06 March 2013

Sarah Rice at 54 Below

This and other photos from an earlier gig at 54 Below.

With her sparkling soprano voice and crystalline diction, Sarah Rice took the audience at 54 Below on a journey back in time on Sunday night, to the between-the-wars era of Downton Abbey and Gosford Park, as she’d promised. As it happens, this was also an era when sparkling voices and crystalline diction were absolutely necessary to perform the songs of English theater composers. I daresay Rice’s skills and artistry would be admired at any point in history, but back in the day, producers simply couldn’t mount a show at all without finding someone like her.

The Downton fad may fade — I’m still assessing the backlash to the Plot Development that ended Season 3 — but Rice made a persuasive case for the songs she brought to 54 Below. They’re important, they’re meaningful, and we’ve lost touch with too many of them. The sly wit and ever-present melancholy that pervade this music tell us what it’s like when the dawn of a new century begins to dim, when empires are smaller than they seemed, when the causes you fought for turn out to be something other than what you believed, and the victories you won make less difference than you hoped — and still you have to carry on. (Not that anybody in the United States in 2013 could identify with such feelings.)

So it’s to be hoped that the 54 Below gig was just the first of many for this act, with or without the Downton label. A welcome showcase for Sarah Rice’s voice and charming presence, “Glamorous Nights & Careless Rapture” is also an introduction to music that’s as enlightening as it is entertaining.

Noël Coward’s music, while very much occupying a niche of its own, is still heard from time to time, but the lion’s share of Rice’s program went to the work of Ivor Novello, a superstar in his own time now fallen into such neglect that Rice had to air-lift the sheet music out of Britain, with barely three days to prepare for her act.

Rice gave us a good sampling of Novello’s range, from “Keep the Home Fires Burning” (surely his best-known song) to the romance of “Someday My Heart Will Awake” and the comedy of “And Her Mother Came, Too” (cleverly updated as “And His Roommate Came, Too”), as well as several others, including the “Glamorous Night” and “Why Is There Ever Good-bye?,” a number from Careless Rapture, which together inspired the title of the act. Three numbers represented Coward: the perfumed “Zigeuner,” and back-to-back renditions of “If Love Were All” and “I’ll Follow My Secret Heart,” a profoundly poignant combination. Between numbers, Rice sketched the outlines of Novello’s career, with a special emphasis on his relationship with the younger, rather envious Coward.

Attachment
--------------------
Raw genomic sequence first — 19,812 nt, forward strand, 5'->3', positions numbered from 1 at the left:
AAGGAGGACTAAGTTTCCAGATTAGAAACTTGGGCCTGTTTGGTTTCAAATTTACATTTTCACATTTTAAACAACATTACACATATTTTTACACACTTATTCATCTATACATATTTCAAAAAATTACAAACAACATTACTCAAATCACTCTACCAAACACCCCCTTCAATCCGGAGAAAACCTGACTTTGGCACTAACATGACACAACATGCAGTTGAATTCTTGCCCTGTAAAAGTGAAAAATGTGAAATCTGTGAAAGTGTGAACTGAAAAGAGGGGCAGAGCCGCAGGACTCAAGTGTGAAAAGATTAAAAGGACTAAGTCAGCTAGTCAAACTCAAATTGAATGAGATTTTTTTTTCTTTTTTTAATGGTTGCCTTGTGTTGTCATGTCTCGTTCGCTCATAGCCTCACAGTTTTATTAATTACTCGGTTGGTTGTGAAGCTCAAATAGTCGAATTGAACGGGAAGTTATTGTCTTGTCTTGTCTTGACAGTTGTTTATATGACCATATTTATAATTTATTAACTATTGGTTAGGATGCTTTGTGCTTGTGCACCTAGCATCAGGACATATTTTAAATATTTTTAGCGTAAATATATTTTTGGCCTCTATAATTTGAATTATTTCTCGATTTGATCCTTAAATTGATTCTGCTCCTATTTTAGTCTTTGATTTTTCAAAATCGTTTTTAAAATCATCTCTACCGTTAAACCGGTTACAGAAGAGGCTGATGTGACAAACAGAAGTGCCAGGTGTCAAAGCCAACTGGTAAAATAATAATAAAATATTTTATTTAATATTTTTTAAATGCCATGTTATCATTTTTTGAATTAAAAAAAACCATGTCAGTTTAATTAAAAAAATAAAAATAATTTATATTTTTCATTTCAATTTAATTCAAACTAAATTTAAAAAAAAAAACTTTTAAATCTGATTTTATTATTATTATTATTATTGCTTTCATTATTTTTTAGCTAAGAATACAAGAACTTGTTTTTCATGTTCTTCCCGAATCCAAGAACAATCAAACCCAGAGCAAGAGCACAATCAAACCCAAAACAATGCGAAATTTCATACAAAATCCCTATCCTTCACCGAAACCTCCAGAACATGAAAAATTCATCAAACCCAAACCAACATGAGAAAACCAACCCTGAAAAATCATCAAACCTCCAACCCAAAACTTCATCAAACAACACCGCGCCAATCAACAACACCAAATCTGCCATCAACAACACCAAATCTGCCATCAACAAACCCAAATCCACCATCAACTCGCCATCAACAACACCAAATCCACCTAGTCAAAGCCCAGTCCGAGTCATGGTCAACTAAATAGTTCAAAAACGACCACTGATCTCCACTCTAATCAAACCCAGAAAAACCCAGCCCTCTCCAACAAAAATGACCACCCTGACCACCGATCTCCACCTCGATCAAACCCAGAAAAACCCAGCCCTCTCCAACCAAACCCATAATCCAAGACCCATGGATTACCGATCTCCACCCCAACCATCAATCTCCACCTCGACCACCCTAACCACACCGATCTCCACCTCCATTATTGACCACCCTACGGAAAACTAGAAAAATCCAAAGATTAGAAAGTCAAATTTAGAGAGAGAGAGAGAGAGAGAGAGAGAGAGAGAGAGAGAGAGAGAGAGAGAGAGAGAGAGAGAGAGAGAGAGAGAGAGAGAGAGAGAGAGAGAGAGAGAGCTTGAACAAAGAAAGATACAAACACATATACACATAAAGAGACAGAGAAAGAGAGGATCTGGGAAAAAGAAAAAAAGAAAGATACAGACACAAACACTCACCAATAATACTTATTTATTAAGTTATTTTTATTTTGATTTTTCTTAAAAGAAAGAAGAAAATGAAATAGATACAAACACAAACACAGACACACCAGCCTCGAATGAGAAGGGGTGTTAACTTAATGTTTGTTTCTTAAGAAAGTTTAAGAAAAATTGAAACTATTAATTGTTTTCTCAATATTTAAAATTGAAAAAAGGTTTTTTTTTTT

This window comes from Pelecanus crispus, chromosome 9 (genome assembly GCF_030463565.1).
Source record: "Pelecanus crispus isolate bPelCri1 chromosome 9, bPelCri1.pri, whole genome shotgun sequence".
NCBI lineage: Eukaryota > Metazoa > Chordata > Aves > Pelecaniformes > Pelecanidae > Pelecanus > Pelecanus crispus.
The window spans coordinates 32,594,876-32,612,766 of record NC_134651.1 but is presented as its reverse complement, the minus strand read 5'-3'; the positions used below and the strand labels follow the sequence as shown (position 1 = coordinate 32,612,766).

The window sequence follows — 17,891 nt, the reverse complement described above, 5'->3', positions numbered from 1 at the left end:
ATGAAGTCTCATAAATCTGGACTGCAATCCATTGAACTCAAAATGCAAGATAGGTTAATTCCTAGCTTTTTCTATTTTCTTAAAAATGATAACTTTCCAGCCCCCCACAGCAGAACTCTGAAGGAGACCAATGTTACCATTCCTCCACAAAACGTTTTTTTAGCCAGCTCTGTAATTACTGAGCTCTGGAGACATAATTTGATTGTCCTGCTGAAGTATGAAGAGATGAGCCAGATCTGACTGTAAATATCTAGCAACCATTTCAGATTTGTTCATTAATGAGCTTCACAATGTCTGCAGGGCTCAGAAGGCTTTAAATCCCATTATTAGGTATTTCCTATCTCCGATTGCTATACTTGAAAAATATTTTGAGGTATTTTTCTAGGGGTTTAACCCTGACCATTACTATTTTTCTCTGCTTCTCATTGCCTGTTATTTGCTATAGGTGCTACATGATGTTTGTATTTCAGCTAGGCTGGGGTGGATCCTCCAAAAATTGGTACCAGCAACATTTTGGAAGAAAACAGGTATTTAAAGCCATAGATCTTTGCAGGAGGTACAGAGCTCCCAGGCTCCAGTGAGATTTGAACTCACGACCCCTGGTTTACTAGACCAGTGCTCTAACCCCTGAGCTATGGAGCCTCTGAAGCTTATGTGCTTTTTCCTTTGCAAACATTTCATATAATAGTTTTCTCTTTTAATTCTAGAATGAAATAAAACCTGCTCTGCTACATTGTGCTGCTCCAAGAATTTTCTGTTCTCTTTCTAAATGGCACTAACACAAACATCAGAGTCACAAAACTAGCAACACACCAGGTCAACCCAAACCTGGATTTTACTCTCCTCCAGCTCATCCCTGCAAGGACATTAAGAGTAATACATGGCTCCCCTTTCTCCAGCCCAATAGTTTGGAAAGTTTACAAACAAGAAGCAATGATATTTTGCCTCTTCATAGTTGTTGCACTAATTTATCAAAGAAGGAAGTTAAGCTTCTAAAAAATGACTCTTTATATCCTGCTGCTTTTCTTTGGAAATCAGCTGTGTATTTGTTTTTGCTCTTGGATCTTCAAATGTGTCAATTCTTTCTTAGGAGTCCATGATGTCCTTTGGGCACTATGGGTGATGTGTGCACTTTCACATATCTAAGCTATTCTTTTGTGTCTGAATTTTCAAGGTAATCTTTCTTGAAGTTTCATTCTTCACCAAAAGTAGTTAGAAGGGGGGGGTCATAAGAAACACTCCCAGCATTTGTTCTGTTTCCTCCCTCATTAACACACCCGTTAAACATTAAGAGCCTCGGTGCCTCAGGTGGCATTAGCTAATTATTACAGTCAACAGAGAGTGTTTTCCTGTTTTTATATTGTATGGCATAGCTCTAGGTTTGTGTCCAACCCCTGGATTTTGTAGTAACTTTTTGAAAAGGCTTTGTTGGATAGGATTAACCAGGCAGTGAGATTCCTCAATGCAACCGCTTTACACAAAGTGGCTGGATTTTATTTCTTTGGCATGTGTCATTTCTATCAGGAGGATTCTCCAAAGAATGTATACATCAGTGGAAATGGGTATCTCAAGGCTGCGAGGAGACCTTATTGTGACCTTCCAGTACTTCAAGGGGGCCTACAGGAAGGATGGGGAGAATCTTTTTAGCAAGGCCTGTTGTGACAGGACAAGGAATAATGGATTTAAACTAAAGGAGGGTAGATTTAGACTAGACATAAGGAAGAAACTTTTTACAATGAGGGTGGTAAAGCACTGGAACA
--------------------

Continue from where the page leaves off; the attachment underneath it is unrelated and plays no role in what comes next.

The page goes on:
A handful of songs by other writers elicited big laughs from the audience: Cole Porter’s “When I Was a Little Cuckoo,” as well as two kindred classics, “There Are Fairies at the Bottom of Our Garden” and “Nobody Loves a Fairy When She’s Forty.” A haunting Irish ballad, “She Moved Through the Fair,” suggested what the folks downstairs at Downton might have sung.

Not the first time Rice has worked
with young violinist Jonathan Russell.

Rice has been learning to play the theremin, and she favored us with the Doretta song from Puccini’s La Rondine (fondly remembered even by non-opera fans from the film A Room with a View, aptly enough another Maggie Smith vehicle). But not only in her theremin playing is Sarah Rice an atypical diva: she even invited another soprano to join her onstage, none other than the legendary Marni Nixon, who confided that, over the course of her distinguished career, she actually dubbed the sound of a theremin in movies such as Daughter of Horror. Who knew? The ladies’ duet, Novello’s “We’ll Gather Lilacs,” evoked tender sentiments above and beyond the context of the song, much as “One Last Kiss” (from Sondheim’s Follies) never fails to do.

A trio of excellent instrumentalists backed up Rice and performed the opening number: the theme to Downton Abbey, of course. Seth Weinstein commanded from the piano, and Maria Banks summoned up irresistible atmosphere on harp. Jonathan Russell’s nimble, flavorful violin playing was altogether admirable for reasons that have nothing to do with the fact that the kid is 17 years old.

Throughout the evening, Rice’s tone remained secure, beautifully placed and cleanly projected, and even in her highest registers (which are indeed very high), every lyric hit home. As I say, this material is an ideal fit for her, and even if crowds of other artists were singing it nowadays, it’s hard to imagine anybody doing it better. This occasion deserves further hearings.


Anonymous said...

I wish I had been there.

-- Rick

Anonymous said...

As much as I enjoy certain posts, there is so much more you could cover. You do know that Tuesday was Pier Paolo Pasolini's birthday? I can't help wondering what it would be like to read an appreciation (or for that matter a critique) of Pasolini on this blog.

-- Rick

William V. Madison said...

Thanks, Rick. I did celebrate Pasolini's birthday this year, as it happens, but since I'm still finishing the Madeline Kahn biography, my time for blog-writing is necessarily limited. There are plenty of topics I'd like to address -- and with luck, I shall -- but later, later. (Not too much later, I hope.)